Written, directed & edited by Mike Flanagan, Doctor Sleep is possibly the finest film of his directorial career, and undoubtedly his most ambitious. His rise has been steady over the years & his consistent delivery of quality works of horror made him the perfect candidate to helm this project. There was simply no way in hell that this film could’ve avoided its comparison to the mighty predecessor that is now widely regarded as one of the greatest horror films of all time, and Flanagan’s decision to focus on his strengths and provide his own touch to the material is the reason why this story feels like a true successor and is still more than capable of standing on its own. It has a separate identity yet it is similar to The Shining in more ways than one. And though the craftsmanship isn’t precise like it was in Kubrick’s fable, it doesn’t dent the original’s legacy at all.
Flanagan’s direction exudes both composure & confidence while also exhibiting restraint as he allows the premise to set up at a relaxed pace, and acquaints the audience with the fundamentals of this sequel in a gradual fashion, for there are many elements in here that were present in King’s novel but missing in the 1980 film adaptation. Where The Shining kept the viewers guessing with its clever mix of supernatural & psychological elements, the sequel inclines more towards the former and is more explicit in depicting those. Also commendable is the decision to recast reprising characters rather than going digital, for their sole purpose was to remind us of those iconic figures. The film also employs the set piece of The Overlook Hotel, rebuilt from scratch instead of opting for CGI but the latter is applied to provide a dilapidated touch to the setup.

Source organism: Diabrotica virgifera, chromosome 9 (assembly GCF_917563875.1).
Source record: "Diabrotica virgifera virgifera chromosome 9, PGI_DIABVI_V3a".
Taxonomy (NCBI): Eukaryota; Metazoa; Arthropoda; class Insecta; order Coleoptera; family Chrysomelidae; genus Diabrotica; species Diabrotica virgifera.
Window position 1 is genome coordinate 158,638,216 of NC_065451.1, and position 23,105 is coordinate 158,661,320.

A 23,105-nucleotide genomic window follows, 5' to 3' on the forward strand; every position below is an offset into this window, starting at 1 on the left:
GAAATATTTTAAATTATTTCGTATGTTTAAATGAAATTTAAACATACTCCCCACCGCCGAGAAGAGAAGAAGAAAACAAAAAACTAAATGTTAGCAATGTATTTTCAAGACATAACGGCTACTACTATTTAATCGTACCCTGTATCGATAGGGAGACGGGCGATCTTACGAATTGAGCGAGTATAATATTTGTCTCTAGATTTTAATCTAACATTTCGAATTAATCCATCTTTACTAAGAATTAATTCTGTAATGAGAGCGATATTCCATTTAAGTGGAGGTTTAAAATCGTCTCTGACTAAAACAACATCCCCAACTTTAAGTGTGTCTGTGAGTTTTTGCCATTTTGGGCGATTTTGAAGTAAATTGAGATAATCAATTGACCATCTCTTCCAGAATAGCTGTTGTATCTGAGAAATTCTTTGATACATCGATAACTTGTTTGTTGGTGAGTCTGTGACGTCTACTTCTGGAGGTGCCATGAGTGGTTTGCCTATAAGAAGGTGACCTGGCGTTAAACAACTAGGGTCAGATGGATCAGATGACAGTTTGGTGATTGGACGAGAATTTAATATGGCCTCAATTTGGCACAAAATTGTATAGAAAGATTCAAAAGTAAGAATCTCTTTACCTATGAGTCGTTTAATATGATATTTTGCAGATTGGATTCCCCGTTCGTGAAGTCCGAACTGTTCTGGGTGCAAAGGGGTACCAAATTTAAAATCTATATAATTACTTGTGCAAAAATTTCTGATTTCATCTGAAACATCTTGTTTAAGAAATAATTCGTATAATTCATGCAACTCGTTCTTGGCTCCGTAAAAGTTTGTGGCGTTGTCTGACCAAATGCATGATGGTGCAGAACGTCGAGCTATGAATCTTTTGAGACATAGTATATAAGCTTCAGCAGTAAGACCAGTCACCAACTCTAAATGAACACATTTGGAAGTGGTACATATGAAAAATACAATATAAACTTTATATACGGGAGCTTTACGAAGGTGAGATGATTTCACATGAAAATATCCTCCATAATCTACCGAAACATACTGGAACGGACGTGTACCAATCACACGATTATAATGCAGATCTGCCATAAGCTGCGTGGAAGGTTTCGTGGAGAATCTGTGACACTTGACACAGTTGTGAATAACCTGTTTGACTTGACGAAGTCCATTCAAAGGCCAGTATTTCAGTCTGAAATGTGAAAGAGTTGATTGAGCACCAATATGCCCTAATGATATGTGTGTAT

The rest of the technical aspects share more similarity with Flanagan’s previous works and their execution also fall under the director’s trademark, whether it is smooth camerawork, warm colour palette, proper lighting or smart use of genre elements. Also missing are the jump scares that many horror films of today rely on to deliver the chills, as the director lets the viewers immerse themselves into its patiently unfolding world and then allows the foreboding vibe to take over. As for the violence in store, the film doesn’t hold back on that aspect at all, and is downright savage when it’s meant to be. Editing unfolds the plot at its desired pace, and steers its 2½ hours runtime in such fashion that the interest is never lost. Also worthy of mention is the The Newton Brothers’ menacing soundtrack, for those pulsating tracks have a palpable feel that keeps us alert at all times.